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Holiday like royalty in the Côte d

South of France

Holiday like royalty in the Côte d'Azur

Sarah 20 February 2018

The jewel in southern France’s lustrous crown and a destination that presents a wealth of contrast, from the glitz and glamour of iconic beach clubs and eateries courted by the rich and famous, to the characterful towns and villages still showcasing the remnants of their Roman reign, the Côte d’Azur is truly a regal retreat.

This famous coastline, also known as The French Riviera, stretches from captivating Cannes to the medieval town of Menton, the first focus of our destination led journey through this richly fascinating part of France…

Menton

Menton

Founded by pirates in the seventieth century, this sleepy seaside town and its captivating array of colourful buildings lining its crescent-shaped bay, has long been the go-to holiday destination for the French themselves who enjoy soaking up its rich history and relaxed atmosphere. With its proximity to the Italian border, there is also a marked influence of Italy which resonates in the feel, flavours and style of this charming location.

Once widowed, Queen Victoria spent some of her winters in “beloved and beautiful Menton” and the Riviera, where she enjoyed the mild climate and breathtaking scenery. Following the Queen’s royal approval, towards the end of the 19th century tourism in the area grew from around 15,000 to 100,000 visitors per year.

Where to eat and drink

Mirazur

Perfectly placed at the foot of the mountains, boasting resplendent views across the bay, Mirazur restaurant presents a menu that’s as captivating as the buildings magnificent art deco façade. Taking the lead from his surroundings along with his Italian/Argentinian heritage, head chef Mauro Colagreco has created a carte du jour that offers a truly authentic flavour of Menton, with seasonal fruit, seafood and home-grown vegetables featuring heavily in the cuisine.

What to see and do

Mar Vivo Beach

A calm and sheltered beach that’s perfect for families and those looking for a quiet retreat, Mar Vivo’s crowning glory is that it boasts beautiful views across to the Italian mountains and sits alongside several trendy cafés and restaurants. Being a small cove, it can get very busy in the summer months.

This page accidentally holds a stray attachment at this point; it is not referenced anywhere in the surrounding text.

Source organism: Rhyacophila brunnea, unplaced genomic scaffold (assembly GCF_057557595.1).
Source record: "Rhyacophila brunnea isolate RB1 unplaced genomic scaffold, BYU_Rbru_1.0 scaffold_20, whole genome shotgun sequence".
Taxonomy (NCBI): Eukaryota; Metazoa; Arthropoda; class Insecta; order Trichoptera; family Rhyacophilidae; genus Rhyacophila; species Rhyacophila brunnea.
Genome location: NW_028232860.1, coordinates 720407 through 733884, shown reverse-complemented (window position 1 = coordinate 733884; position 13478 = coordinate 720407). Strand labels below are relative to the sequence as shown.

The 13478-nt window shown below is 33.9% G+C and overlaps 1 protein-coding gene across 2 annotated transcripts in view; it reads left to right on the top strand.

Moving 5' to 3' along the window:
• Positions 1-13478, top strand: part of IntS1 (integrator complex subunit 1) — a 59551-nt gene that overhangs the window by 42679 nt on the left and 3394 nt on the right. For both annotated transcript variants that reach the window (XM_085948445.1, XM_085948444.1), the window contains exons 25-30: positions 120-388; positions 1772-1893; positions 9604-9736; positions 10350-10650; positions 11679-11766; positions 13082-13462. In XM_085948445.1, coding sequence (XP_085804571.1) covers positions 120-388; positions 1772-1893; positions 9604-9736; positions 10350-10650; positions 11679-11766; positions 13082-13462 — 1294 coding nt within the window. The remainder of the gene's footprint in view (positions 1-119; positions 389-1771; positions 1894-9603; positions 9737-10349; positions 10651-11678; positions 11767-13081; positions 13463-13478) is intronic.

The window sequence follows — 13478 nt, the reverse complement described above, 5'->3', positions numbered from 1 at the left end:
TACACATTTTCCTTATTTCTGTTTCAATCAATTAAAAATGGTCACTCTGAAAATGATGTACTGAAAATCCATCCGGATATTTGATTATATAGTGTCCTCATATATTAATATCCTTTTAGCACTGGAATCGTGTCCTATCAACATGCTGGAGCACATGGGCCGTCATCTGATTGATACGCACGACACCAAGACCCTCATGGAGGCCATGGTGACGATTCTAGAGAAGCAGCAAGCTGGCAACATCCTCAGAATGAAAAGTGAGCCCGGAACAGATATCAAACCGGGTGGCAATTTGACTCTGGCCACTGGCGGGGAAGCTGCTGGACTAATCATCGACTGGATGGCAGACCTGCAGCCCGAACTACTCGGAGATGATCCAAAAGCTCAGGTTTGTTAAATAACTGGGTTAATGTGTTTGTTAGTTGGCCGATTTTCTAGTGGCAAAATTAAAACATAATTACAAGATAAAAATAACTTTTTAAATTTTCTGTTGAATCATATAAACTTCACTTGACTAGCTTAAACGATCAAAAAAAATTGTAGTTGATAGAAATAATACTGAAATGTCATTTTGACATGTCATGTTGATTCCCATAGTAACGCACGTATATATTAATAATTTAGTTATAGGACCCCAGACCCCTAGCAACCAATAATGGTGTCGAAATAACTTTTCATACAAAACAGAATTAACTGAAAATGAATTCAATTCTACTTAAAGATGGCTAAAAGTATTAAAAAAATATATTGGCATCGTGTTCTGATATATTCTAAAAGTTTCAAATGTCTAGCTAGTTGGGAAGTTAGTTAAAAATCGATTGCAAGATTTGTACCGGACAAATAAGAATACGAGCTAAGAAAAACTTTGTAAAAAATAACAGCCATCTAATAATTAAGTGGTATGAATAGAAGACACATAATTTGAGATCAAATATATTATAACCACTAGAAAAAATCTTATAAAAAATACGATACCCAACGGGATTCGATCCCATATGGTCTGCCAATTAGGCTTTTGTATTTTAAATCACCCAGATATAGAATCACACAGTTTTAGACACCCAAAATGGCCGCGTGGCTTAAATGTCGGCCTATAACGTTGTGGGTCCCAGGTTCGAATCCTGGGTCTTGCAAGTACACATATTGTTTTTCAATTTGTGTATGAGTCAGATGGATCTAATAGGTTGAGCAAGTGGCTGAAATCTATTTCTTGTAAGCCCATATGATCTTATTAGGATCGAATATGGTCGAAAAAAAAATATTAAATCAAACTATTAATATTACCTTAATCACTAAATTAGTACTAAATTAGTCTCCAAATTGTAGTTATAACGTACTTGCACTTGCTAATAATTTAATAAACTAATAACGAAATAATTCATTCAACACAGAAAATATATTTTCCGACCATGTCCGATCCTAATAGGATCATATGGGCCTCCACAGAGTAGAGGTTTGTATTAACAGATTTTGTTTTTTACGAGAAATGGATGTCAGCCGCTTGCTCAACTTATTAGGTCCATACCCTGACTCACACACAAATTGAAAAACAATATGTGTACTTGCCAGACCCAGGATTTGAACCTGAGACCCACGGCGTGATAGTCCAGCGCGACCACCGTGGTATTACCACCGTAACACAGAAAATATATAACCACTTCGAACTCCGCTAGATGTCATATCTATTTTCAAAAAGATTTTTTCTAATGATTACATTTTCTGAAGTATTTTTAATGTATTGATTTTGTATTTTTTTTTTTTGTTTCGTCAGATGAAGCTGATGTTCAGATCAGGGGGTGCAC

Musée Jean Cocteau

Opened in 2011, this impactfully designed museum, dedicated to Menton’s adopted “son”, artist, writer and film-maker Jean Cocteau is open daily (10am-6pm) and features high profile exhibitions throughout the year, with work by Matisse and Picasso having been recently displayed.

Marseille

Marseille

The much maligned second largest city in France, Marseille is enjoying a resurgence, benefitting from enormous investment in recent years, not only to its infrastructure but to its cultural identity. Celebrated as the European Capital of Culture 2013, several museums, galleries and many restaurants and bars have since been opened, transforming Marseille into a diverse and stylish destinations with a little more grit than its Riviera based counterparts.

The thriving Old Port, once famed for merchant ships now plays host to the glitterati and their yachts and pleasure boats.  A lively marina now known for its contemporary hotels and haute cuisine, the recently pedestrianised streets close to the Opéra de Marseilles attracts the socialites to its fashionable club scene after dark.  

Where to eat and drink

Une Table au Sud

Seasonal dishes sourced from local producers and a menu curated by young, passionate, Marseille born chef Ludovic Turac, Une Table au Sud is one of the most celebrated restaurants in the region. Award winning and featuring breathtaking views of the port, be sure to book ahead – tables at this exclusive and popular restaurant are in high demand.

What to see and do

Notre-Dame de la Garde

Notre Dame de la Garde

For sublime panoramas of Marseilles, Notre-Dame de la Grande is a must-visit destination. Situated at the city’s highest point, with ornate murals, intricate mosaics and coloured marble, the bell tower is crowned by an enormous gilded statue of the Virgin Mary; an iconic monument that’s befitting of the area and its engaging mix of natural beauty and lavish architecture.

St Tropez

It’s the most infamous resort in Europe, synonymous with jetsetters, influencers, the famous and the beautiful, who flock to its azure shores year upon year to be seen and adored by the masses. It may be renowned for its glamour and extravagance, but if you visit in low season you’ll see peace transcend and its characterful charm shine through. It’s the prime time to visit if you want to shake off the tourists and blend in with the locals, joining them for a café au lait on the cobbles of a sleepy side street.

Where to eat and drink

L’Opera

For a truly unique experience L’Opera is a must. Situated in the heart of St Tropez village lies an arena-cum-restaurant where theatrics meets gastronomy. Here you can witness a show like no other; opera with dinner in a secluded club against the backdrop of the marina. Only in the Cote d’Azur.

What to see and do

Pampelonne Beach, St Tropez

Pampelonne

Known as the destination where “the rich play and the rest of the world looks on” and where Bridget Bardot frolicked in “And God Created Woman” Pampelonne, St Tropez is perhaps the most famous beach in France and well worth a visit for that very reason. Experience the high life personified, with iconic beach clubs such as Nikki Beach and Club 55, both of which welcome us commoners to hire their equipment, sample their menu…and gawp at the illustrious clientele that might be there too.

Where to stay

For the perfect mix of culture, history and exuberance within the majestic surroundings of The Riviera, have a browse of our enticing portfolio of Côte d’Azur properties.

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